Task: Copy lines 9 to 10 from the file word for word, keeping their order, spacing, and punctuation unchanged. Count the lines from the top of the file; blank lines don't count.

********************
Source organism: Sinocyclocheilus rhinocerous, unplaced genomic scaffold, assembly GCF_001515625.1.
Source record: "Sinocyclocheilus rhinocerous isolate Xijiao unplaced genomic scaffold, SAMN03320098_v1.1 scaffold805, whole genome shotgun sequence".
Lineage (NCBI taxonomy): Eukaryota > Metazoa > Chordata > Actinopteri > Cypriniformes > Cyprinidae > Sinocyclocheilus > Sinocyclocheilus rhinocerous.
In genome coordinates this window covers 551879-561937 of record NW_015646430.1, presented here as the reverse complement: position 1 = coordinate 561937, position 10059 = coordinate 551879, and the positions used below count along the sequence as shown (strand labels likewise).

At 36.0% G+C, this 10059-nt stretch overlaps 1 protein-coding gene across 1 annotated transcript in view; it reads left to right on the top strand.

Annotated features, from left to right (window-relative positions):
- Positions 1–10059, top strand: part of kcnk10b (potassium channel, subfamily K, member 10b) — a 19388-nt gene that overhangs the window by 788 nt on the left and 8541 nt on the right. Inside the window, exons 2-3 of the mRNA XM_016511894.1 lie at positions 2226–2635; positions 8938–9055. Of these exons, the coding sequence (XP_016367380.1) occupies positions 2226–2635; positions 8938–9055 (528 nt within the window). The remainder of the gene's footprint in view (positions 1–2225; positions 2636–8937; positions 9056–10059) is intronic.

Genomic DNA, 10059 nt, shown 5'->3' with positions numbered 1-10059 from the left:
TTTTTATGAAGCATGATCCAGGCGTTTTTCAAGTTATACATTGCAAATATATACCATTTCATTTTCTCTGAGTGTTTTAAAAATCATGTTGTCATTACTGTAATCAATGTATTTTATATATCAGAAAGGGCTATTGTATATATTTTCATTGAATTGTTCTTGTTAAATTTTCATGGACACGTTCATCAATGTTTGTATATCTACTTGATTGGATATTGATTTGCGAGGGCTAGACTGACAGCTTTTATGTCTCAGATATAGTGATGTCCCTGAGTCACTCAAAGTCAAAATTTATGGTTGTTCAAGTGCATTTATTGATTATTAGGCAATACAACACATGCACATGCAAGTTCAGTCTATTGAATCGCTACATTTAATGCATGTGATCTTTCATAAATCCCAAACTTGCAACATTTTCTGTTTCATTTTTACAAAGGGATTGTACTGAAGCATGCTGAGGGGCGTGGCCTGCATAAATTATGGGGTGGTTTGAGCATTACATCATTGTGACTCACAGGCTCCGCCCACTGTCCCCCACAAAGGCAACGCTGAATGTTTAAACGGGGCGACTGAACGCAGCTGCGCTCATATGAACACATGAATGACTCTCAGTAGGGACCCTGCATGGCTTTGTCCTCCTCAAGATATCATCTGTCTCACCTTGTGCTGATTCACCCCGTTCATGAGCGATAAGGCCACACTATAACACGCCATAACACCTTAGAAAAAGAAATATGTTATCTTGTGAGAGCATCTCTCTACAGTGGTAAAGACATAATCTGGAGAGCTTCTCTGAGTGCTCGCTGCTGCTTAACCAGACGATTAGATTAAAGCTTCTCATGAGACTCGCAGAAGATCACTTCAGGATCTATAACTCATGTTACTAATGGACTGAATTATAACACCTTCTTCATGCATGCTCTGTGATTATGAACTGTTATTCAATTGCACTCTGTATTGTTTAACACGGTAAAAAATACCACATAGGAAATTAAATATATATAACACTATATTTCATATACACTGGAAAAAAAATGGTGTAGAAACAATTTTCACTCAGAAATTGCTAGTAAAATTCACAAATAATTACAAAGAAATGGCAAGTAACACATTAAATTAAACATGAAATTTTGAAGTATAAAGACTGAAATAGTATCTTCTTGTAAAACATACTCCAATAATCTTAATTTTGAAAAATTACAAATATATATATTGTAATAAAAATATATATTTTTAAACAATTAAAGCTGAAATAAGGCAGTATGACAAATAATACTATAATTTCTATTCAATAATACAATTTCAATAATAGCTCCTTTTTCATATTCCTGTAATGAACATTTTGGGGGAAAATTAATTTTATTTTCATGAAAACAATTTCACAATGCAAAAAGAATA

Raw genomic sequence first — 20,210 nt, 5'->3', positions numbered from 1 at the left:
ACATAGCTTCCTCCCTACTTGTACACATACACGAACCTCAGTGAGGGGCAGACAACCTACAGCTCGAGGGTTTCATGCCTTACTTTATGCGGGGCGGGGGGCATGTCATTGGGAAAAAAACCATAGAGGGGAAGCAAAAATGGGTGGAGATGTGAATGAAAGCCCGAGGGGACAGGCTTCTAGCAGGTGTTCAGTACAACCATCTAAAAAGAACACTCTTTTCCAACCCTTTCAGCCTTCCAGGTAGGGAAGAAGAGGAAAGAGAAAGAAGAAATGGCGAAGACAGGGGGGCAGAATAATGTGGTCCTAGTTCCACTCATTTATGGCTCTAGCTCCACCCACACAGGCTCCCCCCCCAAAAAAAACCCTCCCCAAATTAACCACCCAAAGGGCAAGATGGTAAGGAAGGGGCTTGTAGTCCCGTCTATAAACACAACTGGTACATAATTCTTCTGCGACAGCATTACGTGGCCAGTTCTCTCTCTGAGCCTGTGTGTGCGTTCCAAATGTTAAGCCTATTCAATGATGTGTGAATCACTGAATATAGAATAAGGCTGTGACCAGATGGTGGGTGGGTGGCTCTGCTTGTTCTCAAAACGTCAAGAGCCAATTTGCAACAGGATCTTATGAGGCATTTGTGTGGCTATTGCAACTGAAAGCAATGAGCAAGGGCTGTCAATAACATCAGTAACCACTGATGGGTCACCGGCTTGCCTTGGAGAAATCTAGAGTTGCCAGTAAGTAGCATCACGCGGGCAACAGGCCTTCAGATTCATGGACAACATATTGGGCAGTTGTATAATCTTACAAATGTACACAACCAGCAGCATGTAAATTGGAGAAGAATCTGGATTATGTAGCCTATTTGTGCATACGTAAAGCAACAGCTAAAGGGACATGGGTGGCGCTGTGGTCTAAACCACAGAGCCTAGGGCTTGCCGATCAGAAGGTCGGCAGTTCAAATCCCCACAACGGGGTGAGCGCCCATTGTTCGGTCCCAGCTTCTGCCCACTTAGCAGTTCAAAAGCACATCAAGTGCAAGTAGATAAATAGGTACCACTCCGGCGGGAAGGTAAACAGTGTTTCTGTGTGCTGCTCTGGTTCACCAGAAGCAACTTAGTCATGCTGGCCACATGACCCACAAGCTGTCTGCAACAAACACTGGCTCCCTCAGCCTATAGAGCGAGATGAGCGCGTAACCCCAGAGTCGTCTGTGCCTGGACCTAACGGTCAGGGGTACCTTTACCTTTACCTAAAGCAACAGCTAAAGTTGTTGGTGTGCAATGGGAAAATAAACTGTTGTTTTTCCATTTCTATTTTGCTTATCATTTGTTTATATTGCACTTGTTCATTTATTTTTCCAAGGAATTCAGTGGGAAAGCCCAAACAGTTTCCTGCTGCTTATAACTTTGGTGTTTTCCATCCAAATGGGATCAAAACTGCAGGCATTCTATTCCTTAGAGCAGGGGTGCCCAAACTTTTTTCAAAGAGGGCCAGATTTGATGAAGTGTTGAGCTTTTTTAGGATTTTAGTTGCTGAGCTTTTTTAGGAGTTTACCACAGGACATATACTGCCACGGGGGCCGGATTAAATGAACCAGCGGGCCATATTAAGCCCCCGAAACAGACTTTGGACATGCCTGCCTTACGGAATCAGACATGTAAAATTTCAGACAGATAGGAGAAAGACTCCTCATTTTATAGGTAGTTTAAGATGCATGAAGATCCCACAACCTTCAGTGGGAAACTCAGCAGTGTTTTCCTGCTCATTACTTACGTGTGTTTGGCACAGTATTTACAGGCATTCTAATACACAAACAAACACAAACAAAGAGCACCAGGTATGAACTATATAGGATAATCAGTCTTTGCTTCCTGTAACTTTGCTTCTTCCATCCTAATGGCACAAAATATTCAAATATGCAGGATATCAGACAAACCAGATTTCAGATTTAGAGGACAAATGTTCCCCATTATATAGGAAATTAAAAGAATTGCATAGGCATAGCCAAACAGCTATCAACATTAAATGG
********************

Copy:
TTTTTATGAAGCATGATCCAGGCGTTTTTCAAGTTATACATTGCAAATATATACCATTTCATTTTCTCTGAGTGTTTTAAAAATCATGTTGTCATTACTGTAATCAATGTATTTTATATATCAGAAAGGGCTATTGTATATATTTTCATTGAATTGTTCTTGTTAAATTTTCATGGACACGTTCATCAATGTTTGTATATCTACTTGATTGGATATTGATTTGCGAGGGCTAGACTGACAGCTTTTATGTCTCAGATATAGTGATGTCCCTGAGTCACTCAAAGTCAAAATTTATGGTTGTTCAAGTGCATTTATTGATTATTAGGCAATACAACACATGCACATGCAAGTTCAGTCTATTGAATCGCTACATTTAATGCATGTGATCTTTCATAAATCCCAAACTTGCAACATTTTCTGTTTCATTTTTACAAAGGGATTGTACTGAAGCATGCTGAGGGGCGTGGCCTGCATAAATTATGGGGTGGTTTGAGCATTACATCATTGTGACTCACAGGCTCCGCCCACTGTCCCCCACAAAGGCAACGCTGAATGTTTAAACGGGGCGACTGAACGCAGCTGCGCTCATATGAACACATGAATGACTCTCAGTAGGGACCCTGCATGGCTTTGTCCTCCTCAAGATATCATCTGTCTCACCTTGTGCTGATTCACCCCGTTCATGAGCGATAAGGCCACACTATAACACGCCATAACACCTTAGAAAAAGAAATATGTTATCTTGTGAGAGCATCTCTCTACAGTGGTAAAGACATAATCTGGAGAGCTTCTCTGAGTGCTCGCTGCTGCTTAACCAGACGATTAGATTAAAGCTTCTCATGAGACTCGCAGAAGATCACTTCAGGATCTATAACTCATGTTACTAATGGACTGAATTATAACACCTTCTTCATGCATGCTCTGTGATTATGAACTGTTATTCAATTGCACTCTGTATTGTTTAACACGGTAAAAAATACCACATAGGAAATTAAATATATATAACACTATATTTCATATACACTGGAAAAAAAATGGTGTAGAAACAATTTTCACTCAGAAATTGCTAGTAAAATTCACAAATAATTACAAAGAAATGGCAAGTAACACATTAAATTAAACATGAAATTTTGAAGTATAAAGACTGAAATAGTATCTTCTTGTAAAACATACTCCAATAATCTTAATTTTGAAAAATTACAAATATATATATTGTAATAAAAATATATATTTTTAAACAATTAAAGCTGAAATAAGGCAGTATGACAAATAATACTATAATTTCTATTCAATAATACAATTTCAATAATAGCTCCTTTTTCATATTCCTGTAATGAACATTTTGGGGGAAAATTAATTTTATTTTCATGAAAACAATTTCACAATGCAAAAAGAATA

Raw genomic sequence first — 20,210 nt, 5'->3', positions numbered from 1 at the left: